One of the longest running government programs may be getting a tweak.
U.S. Rep. Angie Craig (D – Minn.) in August introduced the You Earned It, You Keep It Act, which calls for repealing taxes on Social Security Benefits.
The bill, H.R. 8717, has been referred to the House Committee on Ways and Means, as well as the Committee on Energy and Commerce.
“Social Security is a promise we have made to the American people – if you work hard and play by the rules, the dignity of a secure retirement will be within your reach. But taxing the very benefits American workers have earned after decades on the job diminishes our promise and threatens to undermine the financial security of retirees already struggling with rising prices,” said Rep. Craig in a statement. “Eliminating this tax will help Social Security benefits go further and ensure that American retirees have all the resources they need after a lifetime of hard work.”
Current tax policy
Eliminating taxes on Social Security benefits is likely to positively impact your retired clients. The federal government currently taxes up to 85% of Social Security benefits after annual “combined income” exceeds $34,000 for taxpayers filing individually and $44,000 for spouses filing a joint return. Combined income (previously referred to as provisional income) is the sum of a taxpayer’s adjusted gross income, nontaxable interest and half of their Social Security benefits.
If the bill becomes law, it could help even lower-income retirees. Up to 50% of Social Security benefits are taxed for individual filers with combined income of $25,000 to $34,000 per year and joint filers with $32,000 to $44,000
This uniformity for taxation on benefits ends at the federal level. As of 2022, 12 states tax Social Security. It’s hard to say whether states that currently tax Social Security will change their state taxes on the benefits if this bill passes in Congress. Regardless, many beneficiaries would still save on federal taxes.
The average Social Security benefit was $1,544.70 in July 2022. This represents $18,536.40 per year for a single person and $37,072.80 for a couple.
To fund the repeal of taxation on Social Security benefits, the You Earned It, You Keep It Act proposes extending the Social Security payroll taxes. Beginning in 2023, workers would be assessed a Social Security tax on wages up to $250,000. Wages topping $147,000 are currently exempt from the Social Security payroll tax.
Interestingly Sec. 3(b) of the bill would make this tax change retroactive back to January 1, 2022 for self-employed persons. But in a nod to fairness, Sec. 4 would base future Social Security retirement benefits for the self-employed on the increased taxable income from self-employment up to the $250,000 amount.
What Does This Mean?
The proposed bill will not reduce taxes for many Social Security recipients because their total income is below the taxable thresholds.
However, for financial planning clients, this legislation could present opportunities. For example, they could recognize additional capital gains or make Roth conversions while maintaining the same level of federal taxation. If Social Security is not taxed, then for tax purposes people can “replace” the Social Security income with income from other sources, such as capital or a Roth conversion, and their tax bill would be the same. Of course, maybe if the government removes Social Security from taxation they’ll raise the capital gains rate, but we don’t know that!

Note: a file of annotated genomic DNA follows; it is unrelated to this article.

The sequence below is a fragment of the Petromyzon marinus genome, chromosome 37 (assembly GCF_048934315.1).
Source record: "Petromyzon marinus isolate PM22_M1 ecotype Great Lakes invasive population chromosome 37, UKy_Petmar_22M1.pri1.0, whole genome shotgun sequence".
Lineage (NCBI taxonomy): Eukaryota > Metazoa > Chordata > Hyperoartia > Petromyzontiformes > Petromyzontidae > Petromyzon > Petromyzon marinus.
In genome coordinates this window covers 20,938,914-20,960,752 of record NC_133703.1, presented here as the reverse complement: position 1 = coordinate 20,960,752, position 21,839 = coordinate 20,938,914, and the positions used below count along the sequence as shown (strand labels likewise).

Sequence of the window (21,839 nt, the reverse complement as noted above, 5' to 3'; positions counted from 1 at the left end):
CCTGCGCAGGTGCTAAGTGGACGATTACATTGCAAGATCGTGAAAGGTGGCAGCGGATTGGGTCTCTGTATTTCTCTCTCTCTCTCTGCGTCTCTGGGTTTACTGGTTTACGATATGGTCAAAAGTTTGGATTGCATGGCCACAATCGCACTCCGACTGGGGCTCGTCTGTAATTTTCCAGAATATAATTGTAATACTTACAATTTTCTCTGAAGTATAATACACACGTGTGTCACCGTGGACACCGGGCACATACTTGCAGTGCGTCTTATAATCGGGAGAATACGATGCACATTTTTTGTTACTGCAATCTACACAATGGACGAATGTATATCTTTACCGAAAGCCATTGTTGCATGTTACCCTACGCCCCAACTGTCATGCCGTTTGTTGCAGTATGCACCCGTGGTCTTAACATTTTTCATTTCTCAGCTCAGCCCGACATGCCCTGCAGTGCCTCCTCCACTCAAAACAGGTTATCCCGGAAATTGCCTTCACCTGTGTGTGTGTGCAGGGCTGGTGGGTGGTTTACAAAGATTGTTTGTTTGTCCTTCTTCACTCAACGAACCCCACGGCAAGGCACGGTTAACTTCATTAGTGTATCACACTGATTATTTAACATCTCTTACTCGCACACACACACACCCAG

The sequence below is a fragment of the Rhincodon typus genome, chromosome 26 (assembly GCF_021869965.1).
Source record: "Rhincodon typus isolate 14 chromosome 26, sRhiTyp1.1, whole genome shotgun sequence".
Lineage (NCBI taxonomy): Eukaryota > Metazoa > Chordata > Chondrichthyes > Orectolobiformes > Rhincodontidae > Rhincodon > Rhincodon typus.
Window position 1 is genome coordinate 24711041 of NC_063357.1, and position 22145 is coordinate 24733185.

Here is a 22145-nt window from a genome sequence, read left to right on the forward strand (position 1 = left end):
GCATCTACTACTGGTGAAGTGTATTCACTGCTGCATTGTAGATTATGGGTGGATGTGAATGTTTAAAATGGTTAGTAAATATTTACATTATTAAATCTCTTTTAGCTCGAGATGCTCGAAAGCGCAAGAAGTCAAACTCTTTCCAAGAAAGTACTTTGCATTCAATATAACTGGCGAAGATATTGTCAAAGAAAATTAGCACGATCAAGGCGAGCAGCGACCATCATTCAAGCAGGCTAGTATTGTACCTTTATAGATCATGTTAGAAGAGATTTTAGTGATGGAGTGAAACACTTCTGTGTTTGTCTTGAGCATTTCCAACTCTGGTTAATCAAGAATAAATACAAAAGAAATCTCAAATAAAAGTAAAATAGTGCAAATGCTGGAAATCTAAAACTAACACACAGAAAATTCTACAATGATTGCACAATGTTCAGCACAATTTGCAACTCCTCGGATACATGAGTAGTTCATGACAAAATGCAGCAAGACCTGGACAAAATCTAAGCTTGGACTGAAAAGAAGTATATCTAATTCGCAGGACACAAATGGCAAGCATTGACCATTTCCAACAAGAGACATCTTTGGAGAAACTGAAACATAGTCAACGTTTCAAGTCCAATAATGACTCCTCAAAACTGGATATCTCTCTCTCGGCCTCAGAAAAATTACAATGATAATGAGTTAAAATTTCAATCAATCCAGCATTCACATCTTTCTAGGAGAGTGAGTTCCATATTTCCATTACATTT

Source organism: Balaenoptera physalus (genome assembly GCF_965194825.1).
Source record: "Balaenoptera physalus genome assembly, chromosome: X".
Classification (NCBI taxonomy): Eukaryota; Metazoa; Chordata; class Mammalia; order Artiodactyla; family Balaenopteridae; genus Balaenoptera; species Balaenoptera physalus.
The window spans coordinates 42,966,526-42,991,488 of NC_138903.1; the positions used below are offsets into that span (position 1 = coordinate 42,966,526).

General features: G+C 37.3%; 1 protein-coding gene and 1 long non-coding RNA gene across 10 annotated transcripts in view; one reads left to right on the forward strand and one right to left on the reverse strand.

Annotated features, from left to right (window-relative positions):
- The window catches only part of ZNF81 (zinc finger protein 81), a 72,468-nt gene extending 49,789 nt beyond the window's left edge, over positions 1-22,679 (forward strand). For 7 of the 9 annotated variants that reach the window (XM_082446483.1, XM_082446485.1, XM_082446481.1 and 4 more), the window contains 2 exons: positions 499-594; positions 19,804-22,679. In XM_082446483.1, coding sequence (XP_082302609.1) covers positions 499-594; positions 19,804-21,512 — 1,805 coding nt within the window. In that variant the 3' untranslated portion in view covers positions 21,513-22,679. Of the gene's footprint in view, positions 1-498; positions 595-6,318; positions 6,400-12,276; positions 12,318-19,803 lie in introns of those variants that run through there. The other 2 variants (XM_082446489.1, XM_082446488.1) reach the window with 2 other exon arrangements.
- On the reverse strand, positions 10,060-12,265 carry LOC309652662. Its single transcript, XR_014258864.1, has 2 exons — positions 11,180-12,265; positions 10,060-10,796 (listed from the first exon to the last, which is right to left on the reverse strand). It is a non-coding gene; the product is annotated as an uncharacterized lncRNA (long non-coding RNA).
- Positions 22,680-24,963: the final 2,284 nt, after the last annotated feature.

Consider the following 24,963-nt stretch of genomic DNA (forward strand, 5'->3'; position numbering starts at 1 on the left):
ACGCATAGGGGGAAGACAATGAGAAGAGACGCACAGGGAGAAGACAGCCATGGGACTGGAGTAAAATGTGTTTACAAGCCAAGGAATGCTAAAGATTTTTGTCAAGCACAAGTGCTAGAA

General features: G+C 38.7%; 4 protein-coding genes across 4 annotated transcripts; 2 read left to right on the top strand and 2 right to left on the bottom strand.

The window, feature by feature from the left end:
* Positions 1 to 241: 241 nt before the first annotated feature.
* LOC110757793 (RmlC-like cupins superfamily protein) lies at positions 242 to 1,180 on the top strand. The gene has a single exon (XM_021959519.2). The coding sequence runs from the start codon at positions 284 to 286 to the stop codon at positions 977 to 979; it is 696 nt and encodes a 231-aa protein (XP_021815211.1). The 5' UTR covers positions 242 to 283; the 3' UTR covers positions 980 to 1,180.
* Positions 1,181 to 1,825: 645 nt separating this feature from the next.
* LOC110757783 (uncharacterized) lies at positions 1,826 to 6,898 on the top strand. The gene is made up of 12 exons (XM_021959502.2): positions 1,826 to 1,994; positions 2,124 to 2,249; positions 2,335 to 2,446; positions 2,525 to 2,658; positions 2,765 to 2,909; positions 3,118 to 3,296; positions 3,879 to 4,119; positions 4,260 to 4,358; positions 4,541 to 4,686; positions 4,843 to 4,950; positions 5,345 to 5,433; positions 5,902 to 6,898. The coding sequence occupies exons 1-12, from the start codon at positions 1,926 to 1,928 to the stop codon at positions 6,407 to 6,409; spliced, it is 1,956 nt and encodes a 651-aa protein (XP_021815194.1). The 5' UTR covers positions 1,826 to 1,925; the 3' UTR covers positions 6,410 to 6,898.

Consider this example: A couple in the 24% tax bracket with $60,000 of Social Security income currently owes $12,240 in taxes ($60,000 x 85% x 24%) on their Social Security income. Under the proposed bill, the couple could recognize an additional $81,600 in long-term capital gains in the 15% capital gains bracket ($81,600 x 15% = $12, 240) or $51,000 of conversion income at the same 24% and keep their federal tax bill the same. These alternate ways to recognize income could have long-term benefits for them or their beneficiaries. Over a ten-year period, this would provide a significant opportunity to lower the total taxes due for this couple.
As an alternative, your clients could use this $12,240 reduction of tax expense to cover the cost of a car payment or to increase charitable giving.
It’s a start …
Why hasn’t H.R. 8717 gained traction since being introduced? The bill, which has no cosponsors, was unfortunately submitted to committee only eight days before the White House announced a decision on student loans, so Congress was preoccupied.
A similar bill went nowhere. Rep. John B. Larson (D-CT) and Sen. Richard Blumenthal (D-CT) introduced it on October 26, 2021. Since then, it hasn’t moved out of committee due to the partisan divisions that are currently present in Congress.
In typical Washington fashion, I expect the usual suspects to delay this bill because the beneficiaries will primarily be higher-income seniors and not the larger number of lower-income recipients. Here’s hoping that I’m wrong about that.
John M. Gehri, CFP, ChFC is a licensed investment advisor representative with Harvest Financial Advisors in the Cincinnati/West Chester, Ohio area. He may be reached at email@example.com. This article is for informational purposes only. Any commentary and third-party sources are believed to be reliable but Harvest Financial Advisors cannot guarantee their accuracy.